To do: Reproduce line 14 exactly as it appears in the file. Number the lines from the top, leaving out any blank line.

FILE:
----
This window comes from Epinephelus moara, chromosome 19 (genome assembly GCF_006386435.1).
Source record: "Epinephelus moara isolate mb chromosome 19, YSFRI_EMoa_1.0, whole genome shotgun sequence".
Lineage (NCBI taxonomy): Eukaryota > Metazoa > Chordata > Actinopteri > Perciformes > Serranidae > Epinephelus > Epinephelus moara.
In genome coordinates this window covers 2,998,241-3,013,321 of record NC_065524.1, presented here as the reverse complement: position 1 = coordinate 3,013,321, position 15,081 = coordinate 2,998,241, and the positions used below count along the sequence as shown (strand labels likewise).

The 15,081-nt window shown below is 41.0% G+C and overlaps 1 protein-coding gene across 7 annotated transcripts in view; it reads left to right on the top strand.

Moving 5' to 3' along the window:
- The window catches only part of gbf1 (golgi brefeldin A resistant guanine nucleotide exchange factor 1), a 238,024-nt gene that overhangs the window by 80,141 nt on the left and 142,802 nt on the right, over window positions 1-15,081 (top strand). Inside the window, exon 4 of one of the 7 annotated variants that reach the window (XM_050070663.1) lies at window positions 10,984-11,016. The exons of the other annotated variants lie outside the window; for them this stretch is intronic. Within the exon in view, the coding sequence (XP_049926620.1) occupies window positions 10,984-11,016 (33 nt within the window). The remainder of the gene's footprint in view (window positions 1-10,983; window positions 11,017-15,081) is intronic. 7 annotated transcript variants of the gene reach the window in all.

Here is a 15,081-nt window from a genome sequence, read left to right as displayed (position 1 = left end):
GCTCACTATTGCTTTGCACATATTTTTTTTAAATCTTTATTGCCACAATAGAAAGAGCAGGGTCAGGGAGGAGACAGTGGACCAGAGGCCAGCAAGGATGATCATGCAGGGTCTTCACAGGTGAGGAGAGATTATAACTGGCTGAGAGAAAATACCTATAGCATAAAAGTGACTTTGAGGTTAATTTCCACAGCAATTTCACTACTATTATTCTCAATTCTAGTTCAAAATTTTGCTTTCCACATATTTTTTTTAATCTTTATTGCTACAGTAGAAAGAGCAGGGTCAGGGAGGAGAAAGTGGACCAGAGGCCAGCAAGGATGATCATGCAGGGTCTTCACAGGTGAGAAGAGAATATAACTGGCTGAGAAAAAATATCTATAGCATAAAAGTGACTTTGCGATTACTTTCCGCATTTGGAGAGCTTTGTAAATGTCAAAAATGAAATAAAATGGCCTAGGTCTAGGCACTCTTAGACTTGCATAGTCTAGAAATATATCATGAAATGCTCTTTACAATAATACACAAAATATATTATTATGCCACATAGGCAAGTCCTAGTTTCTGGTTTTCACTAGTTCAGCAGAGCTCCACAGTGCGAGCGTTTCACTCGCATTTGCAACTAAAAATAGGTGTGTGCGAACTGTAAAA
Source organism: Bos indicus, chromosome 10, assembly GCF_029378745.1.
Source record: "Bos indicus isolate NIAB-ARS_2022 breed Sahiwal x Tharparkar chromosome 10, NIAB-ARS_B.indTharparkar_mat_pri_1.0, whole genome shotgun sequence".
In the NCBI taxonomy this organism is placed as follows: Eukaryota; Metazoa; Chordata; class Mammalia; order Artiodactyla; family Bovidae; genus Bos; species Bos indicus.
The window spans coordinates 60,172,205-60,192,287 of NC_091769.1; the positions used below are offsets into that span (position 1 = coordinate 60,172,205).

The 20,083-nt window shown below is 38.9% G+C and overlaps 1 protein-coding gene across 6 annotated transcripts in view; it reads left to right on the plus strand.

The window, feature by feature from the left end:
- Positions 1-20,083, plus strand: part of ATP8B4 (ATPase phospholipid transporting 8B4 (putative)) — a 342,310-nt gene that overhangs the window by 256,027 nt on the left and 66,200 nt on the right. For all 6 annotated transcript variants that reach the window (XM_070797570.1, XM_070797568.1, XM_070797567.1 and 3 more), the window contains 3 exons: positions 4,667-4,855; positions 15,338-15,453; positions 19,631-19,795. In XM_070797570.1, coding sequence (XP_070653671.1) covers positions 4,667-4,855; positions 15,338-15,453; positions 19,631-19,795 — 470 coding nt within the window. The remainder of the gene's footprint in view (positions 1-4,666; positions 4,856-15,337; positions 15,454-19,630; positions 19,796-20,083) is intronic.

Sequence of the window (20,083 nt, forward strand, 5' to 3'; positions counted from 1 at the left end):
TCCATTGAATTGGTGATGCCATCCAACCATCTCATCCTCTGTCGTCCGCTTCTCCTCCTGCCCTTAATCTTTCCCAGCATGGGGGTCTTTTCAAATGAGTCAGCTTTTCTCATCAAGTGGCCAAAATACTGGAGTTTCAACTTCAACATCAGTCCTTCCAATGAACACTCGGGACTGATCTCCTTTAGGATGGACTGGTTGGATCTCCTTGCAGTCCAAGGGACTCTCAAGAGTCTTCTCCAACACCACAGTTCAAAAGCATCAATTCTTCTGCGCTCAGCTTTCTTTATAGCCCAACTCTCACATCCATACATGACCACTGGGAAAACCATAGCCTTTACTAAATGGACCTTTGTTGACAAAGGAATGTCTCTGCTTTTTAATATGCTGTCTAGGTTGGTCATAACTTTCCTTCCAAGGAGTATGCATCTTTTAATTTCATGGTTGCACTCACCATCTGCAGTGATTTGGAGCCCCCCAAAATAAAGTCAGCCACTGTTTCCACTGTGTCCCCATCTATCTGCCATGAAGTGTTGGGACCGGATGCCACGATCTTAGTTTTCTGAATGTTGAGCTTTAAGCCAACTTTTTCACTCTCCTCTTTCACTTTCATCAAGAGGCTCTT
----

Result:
The 20,083-nt window shown below is 38.9% G+C and overlaps 1 protein-coding gene across 6 annotated transcripts in view; it reads left to right on the plus strand.